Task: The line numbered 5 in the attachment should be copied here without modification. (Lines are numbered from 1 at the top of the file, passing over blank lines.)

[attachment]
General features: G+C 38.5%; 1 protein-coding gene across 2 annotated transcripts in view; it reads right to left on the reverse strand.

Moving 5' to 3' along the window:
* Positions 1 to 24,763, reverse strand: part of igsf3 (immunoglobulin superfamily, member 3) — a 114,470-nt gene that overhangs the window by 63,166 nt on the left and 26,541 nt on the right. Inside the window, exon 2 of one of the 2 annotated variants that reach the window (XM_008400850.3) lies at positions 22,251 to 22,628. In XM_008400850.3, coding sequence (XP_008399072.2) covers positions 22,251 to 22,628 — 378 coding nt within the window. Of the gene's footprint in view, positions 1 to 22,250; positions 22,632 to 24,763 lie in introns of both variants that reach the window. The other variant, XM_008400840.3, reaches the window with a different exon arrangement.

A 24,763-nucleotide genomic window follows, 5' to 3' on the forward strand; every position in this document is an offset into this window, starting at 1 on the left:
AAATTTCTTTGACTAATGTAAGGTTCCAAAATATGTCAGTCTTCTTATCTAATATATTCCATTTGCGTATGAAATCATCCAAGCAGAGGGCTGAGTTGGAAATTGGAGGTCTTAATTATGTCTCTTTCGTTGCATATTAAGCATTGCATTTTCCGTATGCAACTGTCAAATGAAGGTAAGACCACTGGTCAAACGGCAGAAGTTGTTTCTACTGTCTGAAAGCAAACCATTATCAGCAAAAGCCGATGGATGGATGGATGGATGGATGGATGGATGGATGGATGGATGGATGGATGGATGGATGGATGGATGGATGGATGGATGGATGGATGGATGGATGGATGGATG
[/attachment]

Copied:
AAATTTCTTTGACTAATGTAAGGTTCCAAAATATGTCAGTCTTCTTATCTAATATATTCCATTTGCGTATGAAATCATCCAAGCAGAGGGCTGAGTTGGAAATTGGAGGTCTTAATTATGTCTCTTTCGTTGCATATTAAGCATTGCATTTTCCGTATGCAACTGTCAAATGAAGGTAAGACCACTGGTCAAACGGCAGAAGTTGTTTCTACTGTCTGAAAGCAAACCATTATCAGCAAAAGCCGATGGATGGATGGATGGATGGATGGATGGATGGATGGATGGATGGATGGATGGATGGATGGATGGATGGATGGATGGATGGATGGATGGATGGATGGATGGATG